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Dell clusters servers with Microsoft

The PC maker unveils plans for stringing a number of servers together to create powerful computer clusters, based on Microsoft technology once code-named Wolfpack.

Reaching deeper into the big-computer "back rooms" at corporations, Dell Computer (DELL) will unveil tomorrow its plans for stringing a number of servers together to create powerful computer clusters, based on Microsoft (MSFT) technology.

This technology will give Microsoft- and Intel-based PC vendors their first real shot at penetrating the hallowed "big-iron" back rooms, until now the almost-exclusive domain of Unix computers and mainframe-class machines.

By announcing a configuration tomorrow and releasing the technology for sale next month, Dell will become one of the first vendors to release NT clustering technology certified by Microsoft. But any lead won't last long. Most major vendors are expected to come out with systems in the very near future.

Clustering essentially creates a quick-response, intelligent backup system in case one of the servers, or one of its components, fails. Under clustering, two or more servers are tied together through communications lines. If one fails or goes down, other servers in the cluster pick up the computing load. Users, as a result, suffer far fewer network outages.

Until now, clustering technology has generally been available only as proprietary technology on Unix platforms, said Lary Evans, vice president and general manager of the server group at Dell. Microsoft's Server Cluster server, previously code-named Wolfpack, brings the technology to the growing NT server market by providing computer vendors, resellers, and IT managers with the means to tie systems together in a fail-safe bond.

Vendors are not releasing complete new systems for Server Clustering. Rather, they are modifying existing hardware to accommodate clustering.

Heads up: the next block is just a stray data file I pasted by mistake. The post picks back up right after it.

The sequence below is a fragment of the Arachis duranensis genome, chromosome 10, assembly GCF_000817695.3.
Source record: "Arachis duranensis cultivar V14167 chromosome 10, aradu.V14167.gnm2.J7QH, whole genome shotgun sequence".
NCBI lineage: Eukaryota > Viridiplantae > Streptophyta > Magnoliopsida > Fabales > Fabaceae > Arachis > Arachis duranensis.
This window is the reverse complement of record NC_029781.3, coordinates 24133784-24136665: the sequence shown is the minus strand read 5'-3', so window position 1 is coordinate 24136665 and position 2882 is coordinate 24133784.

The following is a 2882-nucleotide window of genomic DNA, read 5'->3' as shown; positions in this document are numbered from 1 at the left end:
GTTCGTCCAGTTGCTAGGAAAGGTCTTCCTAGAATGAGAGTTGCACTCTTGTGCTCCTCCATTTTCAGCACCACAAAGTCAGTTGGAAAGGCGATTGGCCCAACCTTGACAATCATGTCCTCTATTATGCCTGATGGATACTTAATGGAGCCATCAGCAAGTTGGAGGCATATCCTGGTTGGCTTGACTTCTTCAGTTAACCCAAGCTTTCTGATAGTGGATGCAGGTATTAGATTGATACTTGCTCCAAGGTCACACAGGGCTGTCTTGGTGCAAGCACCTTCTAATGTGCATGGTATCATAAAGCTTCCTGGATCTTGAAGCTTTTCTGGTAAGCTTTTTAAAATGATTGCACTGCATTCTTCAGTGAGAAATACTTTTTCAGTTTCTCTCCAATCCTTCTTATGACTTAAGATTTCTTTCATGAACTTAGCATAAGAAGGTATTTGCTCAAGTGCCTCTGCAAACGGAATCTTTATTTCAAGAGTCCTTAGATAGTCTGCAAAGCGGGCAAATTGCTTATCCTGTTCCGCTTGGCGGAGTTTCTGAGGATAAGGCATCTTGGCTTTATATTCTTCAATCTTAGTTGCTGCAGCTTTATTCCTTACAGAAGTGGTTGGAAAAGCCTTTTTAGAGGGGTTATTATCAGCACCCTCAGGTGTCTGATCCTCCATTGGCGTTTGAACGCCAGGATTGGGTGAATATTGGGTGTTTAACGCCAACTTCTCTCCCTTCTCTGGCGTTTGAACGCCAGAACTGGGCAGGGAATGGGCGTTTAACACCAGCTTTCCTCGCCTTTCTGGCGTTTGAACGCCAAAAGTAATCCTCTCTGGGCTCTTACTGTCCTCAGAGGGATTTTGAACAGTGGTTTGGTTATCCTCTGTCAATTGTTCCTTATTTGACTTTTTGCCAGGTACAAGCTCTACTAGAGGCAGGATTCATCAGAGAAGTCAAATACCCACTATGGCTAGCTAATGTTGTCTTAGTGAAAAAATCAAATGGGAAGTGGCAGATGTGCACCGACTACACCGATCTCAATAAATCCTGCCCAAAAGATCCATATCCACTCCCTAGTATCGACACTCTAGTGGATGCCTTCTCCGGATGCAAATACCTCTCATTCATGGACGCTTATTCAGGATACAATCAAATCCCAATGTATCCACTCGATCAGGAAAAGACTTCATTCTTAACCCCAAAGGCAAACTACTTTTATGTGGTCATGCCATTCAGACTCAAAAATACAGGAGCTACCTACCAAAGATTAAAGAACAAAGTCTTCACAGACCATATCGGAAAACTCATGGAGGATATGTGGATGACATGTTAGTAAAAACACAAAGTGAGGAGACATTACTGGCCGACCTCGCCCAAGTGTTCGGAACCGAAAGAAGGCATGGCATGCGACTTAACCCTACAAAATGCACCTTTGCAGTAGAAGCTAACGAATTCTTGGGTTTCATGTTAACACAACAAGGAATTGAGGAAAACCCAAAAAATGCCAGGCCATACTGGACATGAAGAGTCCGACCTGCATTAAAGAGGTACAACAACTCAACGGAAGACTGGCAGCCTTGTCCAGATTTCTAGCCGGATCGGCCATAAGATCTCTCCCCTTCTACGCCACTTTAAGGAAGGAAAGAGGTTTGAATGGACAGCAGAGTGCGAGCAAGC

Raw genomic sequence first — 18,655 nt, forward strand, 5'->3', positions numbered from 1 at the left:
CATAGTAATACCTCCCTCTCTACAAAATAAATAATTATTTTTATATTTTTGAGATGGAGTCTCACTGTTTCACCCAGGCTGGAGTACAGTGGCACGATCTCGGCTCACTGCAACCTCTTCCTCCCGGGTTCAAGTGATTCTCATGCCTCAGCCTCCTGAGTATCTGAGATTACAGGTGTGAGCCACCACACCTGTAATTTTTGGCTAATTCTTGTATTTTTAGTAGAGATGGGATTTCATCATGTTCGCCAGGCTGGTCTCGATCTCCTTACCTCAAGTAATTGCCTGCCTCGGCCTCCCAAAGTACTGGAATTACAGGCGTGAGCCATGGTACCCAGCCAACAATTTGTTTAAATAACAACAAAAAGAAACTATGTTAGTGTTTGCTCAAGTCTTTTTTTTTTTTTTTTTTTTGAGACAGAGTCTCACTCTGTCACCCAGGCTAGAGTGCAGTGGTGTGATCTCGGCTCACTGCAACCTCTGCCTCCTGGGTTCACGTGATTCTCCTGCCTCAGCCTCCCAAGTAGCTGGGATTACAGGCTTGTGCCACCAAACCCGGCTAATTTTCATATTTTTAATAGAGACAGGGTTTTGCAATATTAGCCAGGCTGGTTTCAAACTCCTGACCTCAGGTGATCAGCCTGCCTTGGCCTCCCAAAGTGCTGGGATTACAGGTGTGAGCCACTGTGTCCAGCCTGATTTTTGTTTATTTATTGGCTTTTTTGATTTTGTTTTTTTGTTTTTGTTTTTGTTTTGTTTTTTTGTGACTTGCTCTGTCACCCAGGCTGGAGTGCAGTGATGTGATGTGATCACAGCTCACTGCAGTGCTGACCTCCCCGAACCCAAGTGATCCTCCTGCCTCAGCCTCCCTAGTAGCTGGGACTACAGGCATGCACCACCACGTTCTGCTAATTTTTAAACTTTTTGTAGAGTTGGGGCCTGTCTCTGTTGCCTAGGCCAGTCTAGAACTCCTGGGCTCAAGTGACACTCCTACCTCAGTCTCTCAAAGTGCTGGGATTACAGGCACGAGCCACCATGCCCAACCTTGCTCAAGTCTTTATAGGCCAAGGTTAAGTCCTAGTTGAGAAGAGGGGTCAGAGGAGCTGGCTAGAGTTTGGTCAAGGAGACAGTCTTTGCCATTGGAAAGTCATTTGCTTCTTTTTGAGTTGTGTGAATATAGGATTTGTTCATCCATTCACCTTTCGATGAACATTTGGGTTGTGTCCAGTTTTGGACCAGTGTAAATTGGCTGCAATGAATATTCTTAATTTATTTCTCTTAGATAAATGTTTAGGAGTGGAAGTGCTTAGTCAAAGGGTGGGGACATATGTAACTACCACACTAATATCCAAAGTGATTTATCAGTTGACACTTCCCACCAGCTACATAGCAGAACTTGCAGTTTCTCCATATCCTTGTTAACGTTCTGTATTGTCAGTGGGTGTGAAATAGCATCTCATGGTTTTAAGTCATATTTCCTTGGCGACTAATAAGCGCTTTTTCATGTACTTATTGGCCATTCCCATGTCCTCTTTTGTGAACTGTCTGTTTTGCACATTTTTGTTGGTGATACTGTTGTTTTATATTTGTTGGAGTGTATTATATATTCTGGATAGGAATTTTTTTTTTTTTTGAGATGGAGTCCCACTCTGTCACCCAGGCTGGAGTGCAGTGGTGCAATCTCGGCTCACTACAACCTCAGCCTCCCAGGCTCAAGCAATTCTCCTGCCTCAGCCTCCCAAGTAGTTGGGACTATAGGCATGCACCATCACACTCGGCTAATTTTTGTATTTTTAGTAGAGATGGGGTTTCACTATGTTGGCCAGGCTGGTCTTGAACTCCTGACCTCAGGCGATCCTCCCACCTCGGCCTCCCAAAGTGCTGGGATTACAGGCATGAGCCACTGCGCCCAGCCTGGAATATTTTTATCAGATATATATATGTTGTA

Dell's PowerEdge Cluster configuration is based on two PowerEdge 6100 servers, which can accommodate up to four Pentium Pro processors. Prices range from $59,093 to $79,927 for basic configurations. At a minimum, Dell recommends users install two Power Edge 6100 servers, each with 4GB hard drives, 128MB of memory, two network interface cards, and two RAID controllers. Dell will sell complete clusters as well as kits for existing customers to cluster current servers.

Over time, the number of servers that can be tied together in a cluster will increase, said Evans. The next iteration of Server Cluster will also include improved interconnections between servers to allow the machines to exchange increasingly complex communications.

Additionally, the number of processors per server will increase to eight next year, he added, after Intel releases a standard eight-way configuration based on technology from Corollary.

Minimum hardware requirements are relatively high because of how clustering works, said John Fruehe, group manager, segment productivity, at Dell. At times, a lone server will have to carry the computing weight of two, he noted.

Later in the year, Dell will release a configuration based on the PowerEdge 4200 Server, bringing Pentium II processor technology to clustering.

While Dell's Server Cluster will push NT systems deeper into corporate enterprise networks, said Evans and others, it will ramp up slowly. "A lot of these systems will go in data centers and these people are very cautious," he said. Dell will provide service and support for the machines directly, as well as through Digital Equipment's configuration and service group, which acts as a subcontractor for Dell.

Jerry Sheridan, director and principal analyst at market research firm Dataquest, said that NT server clustering will fill a need in the market, although it will not initially challenge Unix clustering solutions, which have been around since the '80s.

Unix vendors can tie 8 to 16 or more servers using 4 or more processors each together in a web, he said. Microsoft's Server Cluster currently at the most allows users to tie two servers using four processors each. Typically, increasing the number of processors increases the speed and overall performance of a server.

Sheridan further added that while Dell might be the first NT vendor to showcase a fully certified solution, nearly everyone else already has a configuration ready to go.

"You will probably see systems from Hewlett-Packard, IBM, Compaq, and NCR probably very quickly," he said. "Then you will see more over the next 30 to 60 days."